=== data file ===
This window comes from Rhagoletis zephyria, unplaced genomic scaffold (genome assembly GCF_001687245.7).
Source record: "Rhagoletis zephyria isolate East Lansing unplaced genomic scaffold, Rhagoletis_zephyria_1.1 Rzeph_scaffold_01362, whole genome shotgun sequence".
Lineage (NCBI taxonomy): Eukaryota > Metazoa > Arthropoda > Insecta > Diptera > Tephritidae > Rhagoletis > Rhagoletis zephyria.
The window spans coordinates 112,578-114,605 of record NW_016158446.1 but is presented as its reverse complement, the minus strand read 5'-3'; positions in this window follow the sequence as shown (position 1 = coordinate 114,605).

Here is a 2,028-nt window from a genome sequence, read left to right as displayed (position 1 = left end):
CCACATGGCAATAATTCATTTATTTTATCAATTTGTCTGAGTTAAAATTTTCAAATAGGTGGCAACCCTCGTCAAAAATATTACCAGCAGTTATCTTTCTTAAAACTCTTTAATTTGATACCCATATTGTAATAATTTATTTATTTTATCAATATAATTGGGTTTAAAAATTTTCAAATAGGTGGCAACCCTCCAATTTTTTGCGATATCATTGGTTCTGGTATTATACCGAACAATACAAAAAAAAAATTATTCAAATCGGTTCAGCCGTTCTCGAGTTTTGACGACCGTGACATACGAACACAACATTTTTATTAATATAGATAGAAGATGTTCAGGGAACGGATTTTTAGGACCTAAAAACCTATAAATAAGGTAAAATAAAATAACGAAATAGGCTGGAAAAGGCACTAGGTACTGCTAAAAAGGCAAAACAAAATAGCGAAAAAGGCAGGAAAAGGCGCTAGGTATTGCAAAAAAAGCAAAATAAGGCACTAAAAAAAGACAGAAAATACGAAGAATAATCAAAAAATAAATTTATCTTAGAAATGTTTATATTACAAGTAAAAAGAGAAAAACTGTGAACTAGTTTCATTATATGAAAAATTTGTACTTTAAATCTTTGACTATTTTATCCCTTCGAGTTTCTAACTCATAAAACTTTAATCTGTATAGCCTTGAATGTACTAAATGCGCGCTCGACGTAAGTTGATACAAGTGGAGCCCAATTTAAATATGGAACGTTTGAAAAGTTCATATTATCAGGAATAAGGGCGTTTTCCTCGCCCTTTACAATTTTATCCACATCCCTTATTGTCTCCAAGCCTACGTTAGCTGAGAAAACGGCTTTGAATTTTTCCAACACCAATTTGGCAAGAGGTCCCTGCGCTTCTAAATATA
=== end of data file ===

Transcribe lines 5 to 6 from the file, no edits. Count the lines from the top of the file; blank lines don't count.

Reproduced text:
Here is a 2,028-nt window from a genome sequence, read left to right as displayed (position 1 = left end):
CCACATGGCAATAATTCATTTATTTTATCAATTTGTCTGAGTTAAAATTTTCAAATAGGTGGCAACCCTCGTCAAAAATATTACCAGCAGTTATCTTTCTTAAAACTCTTTAATTTGATACCCATATTGTAATAATTTATTTATTTTATCAATATAATTGGGTTTAAAAATTTTCAAATAGGTGGCAACCCTCCAATTTTTTGCGATATCATTGGTTCTGGTATTATACCGAACAATACAAAAAAAAAATTATTCAAATCGGTTCAGCCGTTCTCGAGTTTTGACGACCGTGACATACGAACACAACATTTTTATTAATATAGATAGAAGATGTTCAGGGAACGGATTTTTAGGACCTAAAAACCTATAAATAAGGTAAAATAAAATAACGAAATAGGCTGGAAAAGGCACTAGGTACTGCTAAAAAGGCAAAACAAAATAGCGAAAAAGGCAGGAAAAGGCGCTAGGTATTGCAAAAAAAGCAAAATAAGGCACTAAAAAAAGACAGAAAATACGAAGAATAATCAAAAAATAAATTTATCTTAGAAATGTTTATATTACAAGTAAAAAGAGAAAAACTGTGAACTAGTTTCATTATATGAAAAATTTGTACTTTAAATCTTTGACTATTTTATCCCTTCGAGTTTCTAACTCATAAAACTTTAATCTGTATAGCCTTGAATGTACTAAATGCGCGCTCGACGTAAGTTGATACAAGTGGAGCCCAATTTAAATATGGAACGTTTGAAAAGTTCATATTATCAGGAATAAGGGCGTTTTCCTCGCCCTTTACAATTTTATCCACATCCCTTATTGTCTCCAAGCCTACGTTAGCTGAGAAAACGGCTTTGAATTTTTCCAACACCAATTTGGCAAGAGGTCCCTGCGCTTCTAAATATA